Now, Formula 1 has found an area in which it has once again become an important laboratory. This time, however, it does not involve the mechanics of the car, but the electronic, intelligent, and “interconnected” environment of the track and how that serves as a development area for the so-called “connected” road car of the future.
Likewise, Singapore, in the downtown of which the Singapore Grand Prix takes place, is developing a more connected city, relying on fiber optics throughout the country to expand use of data.
“What we are doing is a metaphor for what Singapore is doing within the city,” said Peter van Manen, managing director of McLaren Electronic Systems, which is part of the McLaren Group that owns the McLaren racing team.
The trends in the auto industry over the next decade will involve energy efficiency and emission reductions, safety, and the reduction of traffic-related deaths. This is where the connected car, which refers to an interconnection between the car and the environment, comes in to play. The industry that is developing the connected car has decided to use Formula 1 as a laboratory, as the series is years ahead of the auto industry on these issues.
More and more, cars have become electronic databases of information, with traditional mechanics being replaced by computer functions. But in the truly connected car of the future, everything from avoiding traffic jams and mapping itineraries to drivers’ aids will be guided by electronic systems in order to be make cars more energy efficient and reduce accidents. The connected car would be designed to remove the unpredictability of other drivers, allow an early warning of their future actions and even take over driving in case of an emergency.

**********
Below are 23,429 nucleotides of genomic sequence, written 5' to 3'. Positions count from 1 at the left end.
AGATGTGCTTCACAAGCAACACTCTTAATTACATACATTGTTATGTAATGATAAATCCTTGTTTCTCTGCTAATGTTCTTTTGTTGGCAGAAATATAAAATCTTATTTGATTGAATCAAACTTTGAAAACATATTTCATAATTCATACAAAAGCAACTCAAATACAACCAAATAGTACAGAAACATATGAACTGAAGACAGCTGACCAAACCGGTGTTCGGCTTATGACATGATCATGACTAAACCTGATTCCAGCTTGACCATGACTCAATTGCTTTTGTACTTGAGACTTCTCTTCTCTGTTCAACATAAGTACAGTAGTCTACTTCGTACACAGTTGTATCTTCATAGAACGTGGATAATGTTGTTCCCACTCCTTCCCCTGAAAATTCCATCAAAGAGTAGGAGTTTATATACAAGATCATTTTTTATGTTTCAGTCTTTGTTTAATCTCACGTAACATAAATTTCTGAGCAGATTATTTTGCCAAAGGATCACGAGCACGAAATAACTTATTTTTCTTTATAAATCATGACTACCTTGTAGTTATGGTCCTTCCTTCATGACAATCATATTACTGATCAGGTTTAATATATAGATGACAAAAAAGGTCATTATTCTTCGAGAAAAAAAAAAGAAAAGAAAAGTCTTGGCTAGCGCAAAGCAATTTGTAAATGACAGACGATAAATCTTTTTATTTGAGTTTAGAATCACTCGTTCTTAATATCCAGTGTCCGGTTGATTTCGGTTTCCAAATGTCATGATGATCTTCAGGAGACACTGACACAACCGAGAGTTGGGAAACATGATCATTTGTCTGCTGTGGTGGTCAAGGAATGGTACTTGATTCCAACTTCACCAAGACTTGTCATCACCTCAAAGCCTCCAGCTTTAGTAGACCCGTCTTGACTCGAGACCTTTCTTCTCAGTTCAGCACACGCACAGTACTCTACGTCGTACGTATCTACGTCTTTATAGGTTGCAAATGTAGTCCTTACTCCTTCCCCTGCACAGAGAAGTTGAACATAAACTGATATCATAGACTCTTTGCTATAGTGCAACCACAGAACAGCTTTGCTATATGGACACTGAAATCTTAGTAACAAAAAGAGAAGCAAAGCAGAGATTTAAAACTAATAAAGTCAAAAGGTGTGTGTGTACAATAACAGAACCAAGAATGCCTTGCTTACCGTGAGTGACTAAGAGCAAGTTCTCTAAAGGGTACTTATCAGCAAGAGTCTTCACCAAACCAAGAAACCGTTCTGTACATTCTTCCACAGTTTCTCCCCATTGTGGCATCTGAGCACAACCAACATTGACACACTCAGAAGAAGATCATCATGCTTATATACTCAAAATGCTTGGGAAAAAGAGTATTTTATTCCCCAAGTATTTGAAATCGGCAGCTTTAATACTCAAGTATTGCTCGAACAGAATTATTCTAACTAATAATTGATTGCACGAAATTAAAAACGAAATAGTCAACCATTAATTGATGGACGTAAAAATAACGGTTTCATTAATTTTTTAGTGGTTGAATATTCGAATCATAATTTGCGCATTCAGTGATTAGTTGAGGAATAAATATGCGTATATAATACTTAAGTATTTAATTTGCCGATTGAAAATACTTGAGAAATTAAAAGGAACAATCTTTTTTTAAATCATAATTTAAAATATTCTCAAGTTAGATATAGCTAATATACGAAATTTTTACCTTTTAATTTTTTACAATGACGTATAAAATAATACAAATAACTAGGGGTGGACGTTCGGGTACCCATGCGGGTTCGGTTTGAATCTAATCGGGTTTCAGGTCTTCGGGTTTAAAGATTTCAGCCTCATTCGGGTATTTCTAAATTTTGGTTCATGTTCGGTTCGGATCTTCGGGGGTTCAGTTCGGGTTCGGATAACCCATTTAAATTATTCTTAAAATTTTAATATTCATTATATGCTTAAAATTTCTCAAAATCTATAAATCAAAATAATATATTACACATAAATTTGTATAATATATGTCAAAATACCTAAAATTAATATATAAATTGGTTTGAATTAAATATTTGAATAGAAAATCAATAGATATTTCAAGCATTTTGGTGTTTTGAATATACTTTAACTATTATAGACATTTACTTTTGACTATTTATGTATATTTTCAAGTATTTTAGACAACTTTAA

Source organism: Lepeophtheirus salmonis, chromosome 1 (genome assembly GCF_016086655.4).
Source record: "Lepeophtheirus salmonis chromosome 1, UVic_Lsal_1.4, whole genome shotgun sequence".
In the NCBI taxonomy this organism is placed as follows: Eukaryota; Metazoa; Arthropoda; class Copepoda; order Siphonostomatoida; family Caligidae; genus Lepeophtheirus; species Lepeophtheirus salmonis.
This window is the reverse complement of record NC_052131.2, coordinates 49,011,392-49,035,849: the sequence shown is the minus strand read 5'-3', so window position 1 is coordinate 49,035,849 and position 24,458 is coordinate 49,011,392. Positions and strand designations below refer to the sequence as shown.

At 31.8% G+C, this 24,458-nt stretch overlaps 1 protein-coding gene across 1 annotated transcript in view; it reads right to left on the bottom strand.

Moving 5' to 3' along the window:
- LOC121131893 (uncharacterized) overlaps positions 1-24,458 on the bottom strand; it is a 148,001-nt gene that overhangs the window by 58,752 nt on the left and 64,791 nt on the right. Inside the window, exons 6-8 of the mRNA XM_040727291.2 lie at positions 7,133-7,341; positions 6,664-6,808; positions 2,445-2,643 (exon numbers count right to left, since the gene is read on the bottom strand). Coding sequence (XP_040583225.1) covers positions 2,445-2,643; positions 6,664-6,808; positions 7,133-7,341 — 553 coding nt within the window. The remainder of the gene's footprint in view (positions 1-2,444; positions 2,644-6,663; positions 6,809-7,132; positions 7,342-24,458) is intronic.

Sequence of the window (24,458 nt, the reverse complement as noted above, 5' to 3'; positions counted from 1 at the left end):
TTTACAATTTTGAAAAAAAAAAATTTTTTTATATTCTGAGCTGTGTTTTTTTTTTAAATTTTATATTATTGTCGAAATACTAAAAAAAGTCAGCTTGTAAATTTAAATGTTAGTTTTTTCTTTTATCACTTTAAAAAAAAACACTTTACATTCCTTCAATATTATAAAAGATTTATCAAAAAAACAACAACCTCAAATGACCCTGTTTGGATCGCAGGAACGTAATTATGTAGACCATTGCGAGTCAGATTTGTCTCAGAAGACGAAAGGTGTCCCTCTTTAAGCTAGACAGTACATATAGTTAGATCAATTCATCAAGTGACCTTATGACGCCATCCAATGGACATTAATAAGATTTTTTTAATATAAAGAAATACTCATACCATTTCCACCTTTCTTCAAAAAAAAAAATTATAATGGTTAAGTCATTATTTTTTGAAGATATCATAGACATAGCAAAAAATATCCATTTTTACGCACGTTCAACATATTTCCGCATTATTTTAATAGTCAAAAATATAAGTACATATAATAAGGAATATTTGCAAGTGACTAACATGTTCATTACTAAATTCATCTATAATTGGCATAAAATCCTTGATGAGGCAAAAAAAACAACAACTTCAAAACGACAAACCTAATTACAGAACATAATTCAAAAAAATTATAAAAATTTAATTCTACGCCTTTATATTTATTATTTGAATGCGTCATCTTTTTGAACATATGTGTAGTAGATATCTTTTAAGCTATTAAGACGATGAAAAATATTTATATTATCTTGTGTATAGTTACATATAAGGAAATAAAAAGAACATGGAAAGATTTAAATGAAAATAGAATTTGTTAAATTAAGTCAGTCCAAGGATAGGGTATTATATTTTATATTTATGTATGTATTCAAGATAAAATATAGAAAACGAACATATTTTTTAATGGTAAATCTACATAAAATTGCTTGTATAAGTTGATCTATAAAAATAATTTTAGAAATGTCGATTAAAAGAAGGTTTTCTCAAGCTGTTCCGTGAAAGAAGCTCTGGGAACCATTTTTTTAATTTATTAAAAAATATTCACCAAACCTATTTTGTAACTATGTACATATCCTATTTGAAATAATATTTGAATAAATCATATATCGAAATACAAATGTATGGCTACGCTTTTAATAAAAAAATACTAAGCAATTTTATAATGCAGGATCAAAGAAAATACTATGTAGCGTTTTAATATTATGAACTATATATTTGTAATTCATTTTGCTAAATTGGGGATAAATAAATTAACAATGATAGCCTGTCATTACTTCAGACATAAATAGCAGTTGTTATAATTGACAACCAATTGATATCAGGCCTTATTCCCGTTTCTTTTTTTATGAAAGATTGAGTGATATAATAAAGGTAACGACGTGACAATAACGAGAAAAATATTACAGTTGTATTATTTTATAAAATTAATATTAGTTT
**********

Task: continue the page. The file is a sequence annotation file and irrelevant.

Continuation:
For 20 years, Formula 1 has been developing an environment in which the racing car, the team staff and racing officials are all connected through computers, antennae and cables. During every one-and-a-half-hour race, data travels from each of the 24 cars at two megabits per second to the central control tower and teams, delivering to the pit garage 750 million numbers of data. At each Grand Prix, there is about 40 gigabytes of real-time data from all the cars on the grid, which is the equivalent of all of the sensors, switches and lighting of one of the big shopping centers in Singapore.
“We are taking data from the cars to understand the cars, to help manage that, and this is starting to happen in the automotive world,” van Manen said. “We are using the marshaling system in Formula 1 to help to manage the traffic around the race track, to manage the effects of accidents — with the safety cars, etc. — and in the larger automotive world, we are moving to a situation we already have where you have dynamic traffic management, which is based on what is happening with the vehicles.”
Much of what is necessary for such a system is similar to what is already found in Formula 1, in terms of an infrastructure that is robust enough to manage what van Manen called the imperfections of the world, but is also able to deal with vehicles that are moving quickly through areas that are not ideal for wireless connectivity.
So Formula 1 is a laboratory for the Freescale Semiconductor company of Austin, Texas, which sells semiconductors to the auto industry. Freescale works with McLaren to study how the semiconductors are used.
“What we get out of this is a fantastic lab environment,” said Steve Wainwright, Freescale’s general manager for Europe. “The time from design, development and into production is always a lot quicker in Formula 1. With engine management, for example, on road cars, it is very usual for that to be a seven-year period, from the start of development to actually being in a road car. Formula One is a lot quicker.”
The two companies provide all the cars in the series with a standard electronic brain, called an ECU, which connects more than 120 sensors and records 500 different parameters in real time.